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The Shock of the Old: Technology and Global…
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The Shock of the Old: Technology and Global History since 1900 (2007)

by David Edgerton

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Showing 1-5 of 6 (next | show all)
Having read the author's critique of the British military-industrial state, I knew pretty much what to expect; a polemical dismissal of the inventor as a Promethean figure and of the academy as being overrated as a contributor to technological change. Most important in this extended essay is that Edgerton calls for a history of technology based on an examination of what specific tools and processes that societies make use of, as opposed to notions of supposed progress. ( )
  Shrike58 | Aug 21, 2013 |
Amazon received
  romsfuulynn | Apr 28, 2013 |
An interesting book--the author makes a lot of really valid points, but the writing made some of them pretty hard to grasp. ( )
1 vote savoirfaire | Apr 6, 2013 |
I was very disappointed in this book for a number of reasons. The introduction promised a history of technology based on use rather than invention, a bottom-up, non-western and, in its own word, feminised view of its history. However, the book takes what I feel to be a very traditional, and perhaps macho, approach of introducing favourite myths and rebutting them. And it is not always consistent. Sometimes the argument is that, in use terms, technology changes little, for example the prevalence of small arms and horses in the second world war (although here I think he also conflates usage with efficacy, particularly when comparing the killing power of traditional bombs and the atom bomb). At others, it is that technological change is usually led by military needs rather than from the academy. Of course both can be true, but I felt that his approach of myth-busting meant adjacent chapters appeared to contradict each other. There is much in here that is worth reading and the myths of technological determinism do indeed need to be busted. But I am not convinced that either Edgerton's approach nor his use of statistics succeeds in doing so. ( )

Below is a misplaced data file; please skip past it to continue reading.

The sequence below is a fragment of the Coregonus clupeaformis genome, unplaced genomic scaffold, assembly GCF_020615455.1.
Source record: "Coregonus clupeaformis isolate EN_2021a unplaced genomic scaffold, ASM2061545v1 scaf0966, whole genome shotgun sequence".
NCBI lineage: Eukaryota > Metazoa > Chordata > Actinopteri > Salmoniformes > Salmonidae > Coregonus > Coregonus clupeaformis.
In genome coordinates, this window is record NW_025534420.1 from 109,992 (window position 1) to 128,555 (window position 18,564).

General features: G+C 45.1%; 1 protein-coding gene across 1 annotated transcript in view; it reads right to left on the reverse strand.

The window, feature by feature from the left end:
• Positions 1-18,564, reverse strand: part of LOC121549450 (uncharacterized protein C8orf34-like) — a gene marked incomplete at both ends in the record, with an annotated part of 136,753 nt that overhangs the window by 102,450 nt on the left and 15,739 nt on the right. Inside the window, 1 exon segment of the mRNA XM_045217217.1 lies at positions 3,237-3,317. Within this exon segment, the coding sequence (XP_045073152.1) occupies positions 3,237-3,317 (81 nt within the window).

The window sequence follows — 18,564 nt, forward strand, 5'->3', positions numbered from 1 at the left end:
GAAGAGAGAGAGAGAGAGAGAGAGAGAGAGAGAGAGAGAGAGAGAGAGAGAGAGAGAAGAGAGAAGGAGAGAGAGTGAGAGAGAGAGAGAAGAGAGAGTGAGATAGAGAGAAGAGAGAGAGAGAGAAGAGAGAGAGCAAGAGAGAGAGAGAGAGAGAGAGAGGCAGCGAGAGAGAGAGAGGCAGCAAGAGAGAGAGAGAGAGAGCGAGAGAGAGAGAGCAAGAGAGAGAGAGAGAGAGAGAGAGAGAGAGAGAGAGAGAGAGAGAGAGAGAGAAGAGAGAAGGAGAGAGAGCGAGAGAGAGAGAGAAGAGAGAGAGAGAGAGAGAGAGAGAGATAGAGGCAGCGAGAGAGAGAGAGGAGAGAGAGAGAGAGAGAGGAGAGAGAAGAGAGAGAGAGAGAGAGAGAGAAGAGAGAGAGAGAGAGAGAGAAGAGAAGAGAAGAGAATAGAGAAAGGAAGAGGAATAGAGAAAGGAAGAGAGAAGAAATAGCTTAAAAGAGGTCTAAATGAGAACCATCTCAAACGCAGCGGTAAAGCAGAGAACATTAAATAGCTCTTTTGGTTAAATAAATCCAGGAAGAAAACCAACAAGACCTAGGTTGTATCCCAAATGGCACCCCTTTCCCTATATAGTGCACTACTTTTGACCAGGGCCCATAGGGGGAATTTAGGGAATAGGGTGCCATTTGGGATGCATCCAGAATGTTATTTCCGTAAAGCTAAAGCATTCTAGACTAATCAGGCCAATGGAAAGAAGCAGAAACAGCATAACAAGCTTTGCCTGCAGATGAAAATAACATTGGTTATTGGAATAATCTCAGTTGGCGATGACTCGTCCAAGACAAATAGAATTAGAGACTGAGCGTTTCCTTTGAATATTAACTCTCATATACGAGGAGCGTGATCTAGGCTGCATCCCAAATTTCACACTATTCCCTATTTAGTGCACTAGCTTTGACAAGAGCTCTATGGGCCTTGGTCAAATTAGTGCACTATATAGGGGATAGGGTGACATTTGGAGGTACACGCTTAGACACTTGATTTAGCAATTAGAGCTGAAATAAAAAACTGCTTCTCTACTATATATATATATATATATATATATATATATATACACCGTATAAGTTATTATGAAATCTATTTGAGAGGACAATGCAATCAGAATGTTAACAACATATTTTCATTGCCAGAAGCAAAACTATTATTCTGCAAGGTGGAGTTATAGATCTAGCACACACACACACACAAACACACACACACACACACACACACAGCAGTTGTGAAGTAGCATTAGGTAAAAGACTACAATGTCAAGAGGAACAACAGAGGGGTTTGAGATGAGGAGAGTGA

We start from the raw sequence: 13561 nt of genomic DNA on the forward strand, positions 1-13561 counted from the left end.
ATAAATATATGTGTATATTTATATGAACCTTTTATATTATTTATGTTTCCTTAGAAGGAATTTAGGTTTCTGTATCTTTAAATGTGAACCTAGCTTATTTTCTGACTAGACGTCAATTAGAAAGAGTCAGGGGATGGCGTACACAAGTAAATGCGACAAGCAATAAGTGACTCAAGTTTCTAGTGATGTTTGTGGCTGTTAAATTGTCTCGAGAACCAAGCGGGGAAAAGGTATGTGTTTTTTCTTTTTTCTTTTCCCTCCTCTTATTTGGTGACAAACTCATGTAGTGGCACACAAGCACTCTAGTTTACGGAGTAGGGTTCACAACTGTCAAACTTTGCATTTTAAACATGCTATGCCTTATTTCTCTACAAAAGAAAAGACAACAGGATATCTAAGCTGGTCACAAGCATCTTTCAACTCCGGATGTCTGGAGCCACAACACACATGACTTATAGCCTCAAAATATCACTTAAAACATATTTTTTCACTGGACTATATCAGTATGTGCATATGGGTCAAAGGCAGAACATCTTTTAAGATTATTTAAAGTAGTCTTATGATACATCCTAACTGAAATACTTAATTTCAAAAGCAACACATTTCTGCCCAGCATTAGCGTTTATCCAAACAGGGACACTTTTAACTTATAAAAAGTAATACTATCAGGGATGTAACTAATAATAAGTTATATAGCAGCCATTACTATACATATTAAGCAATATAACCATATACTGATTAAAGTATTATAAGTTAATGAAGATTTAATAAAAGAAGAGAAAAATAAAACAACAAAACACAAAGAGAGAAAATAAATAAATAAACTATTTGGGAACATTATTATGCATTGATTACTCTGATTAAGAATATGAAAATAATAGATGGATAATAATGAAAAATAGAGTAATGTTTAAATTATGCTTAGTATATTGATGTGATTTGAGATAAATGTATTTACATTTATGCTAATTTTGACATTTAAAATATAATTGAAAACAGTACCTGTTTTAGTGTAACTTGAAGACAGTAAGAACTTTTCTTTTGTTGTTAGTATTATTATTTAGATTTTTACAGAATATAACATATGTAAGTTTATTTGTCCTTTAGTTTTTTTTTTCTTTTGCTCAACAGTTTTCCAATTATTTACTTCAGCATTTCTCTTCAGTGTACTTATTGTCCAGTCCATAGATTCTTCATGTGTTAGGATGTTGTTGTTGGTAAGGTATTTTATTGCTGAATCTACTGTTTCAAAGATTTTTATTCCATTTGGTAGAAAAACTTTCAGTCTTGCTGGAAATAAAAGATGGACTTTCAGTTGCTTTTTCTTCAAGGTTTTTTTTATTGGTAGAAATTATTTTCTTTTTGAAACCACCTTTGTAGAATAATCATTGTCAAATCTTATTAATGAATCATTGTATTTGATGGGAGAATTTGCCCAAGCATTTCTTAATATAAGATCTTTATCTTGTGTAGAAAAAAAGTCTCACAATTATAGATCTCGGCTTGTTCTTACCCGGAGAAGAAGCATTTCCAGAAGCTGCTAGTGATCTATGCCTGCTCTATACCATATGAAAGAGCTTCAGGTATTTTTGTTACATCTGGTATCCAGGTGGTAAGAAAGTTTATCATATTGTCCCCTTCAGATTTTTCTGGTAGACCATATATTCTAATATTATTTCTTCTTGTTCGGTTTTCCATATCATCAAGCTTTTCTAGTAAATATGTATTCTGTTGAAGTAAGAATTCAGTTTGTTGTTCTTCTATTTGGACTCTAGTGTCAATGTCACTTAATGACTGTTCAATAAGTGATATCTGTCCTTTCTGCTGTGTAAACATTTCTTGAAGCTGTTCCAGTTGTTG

Schopflin | Dec 2, 2011 |
The main thesis of the book is that we do not understand what the important technologies of the twentieth century are. The book proposes an alternate (controversial) view to the current textbooks on histories of technology. It argues that the most significant innovations and inventions are often the ones built on old / traditional ways of doing things rather than the linear progression of hyped new technologies.

I was surprised that I did not find much to disagree on in the book. As an engineer, geek, partial neophiliac and foresighter I have all the credentials to be the stereotype targeted in this book, but I could not find an argument that made me uncomfortable. In the discussion around the question of *what is the author arguing for?* I was unclear as to what the next steps need to be. Whilst the argument that current policy strategy can lead to the funding of white elephants I wasn't clear what the proposition for how it could be done differently was - I think it was the need to focus on the here and now innovation in addition to the long term invention.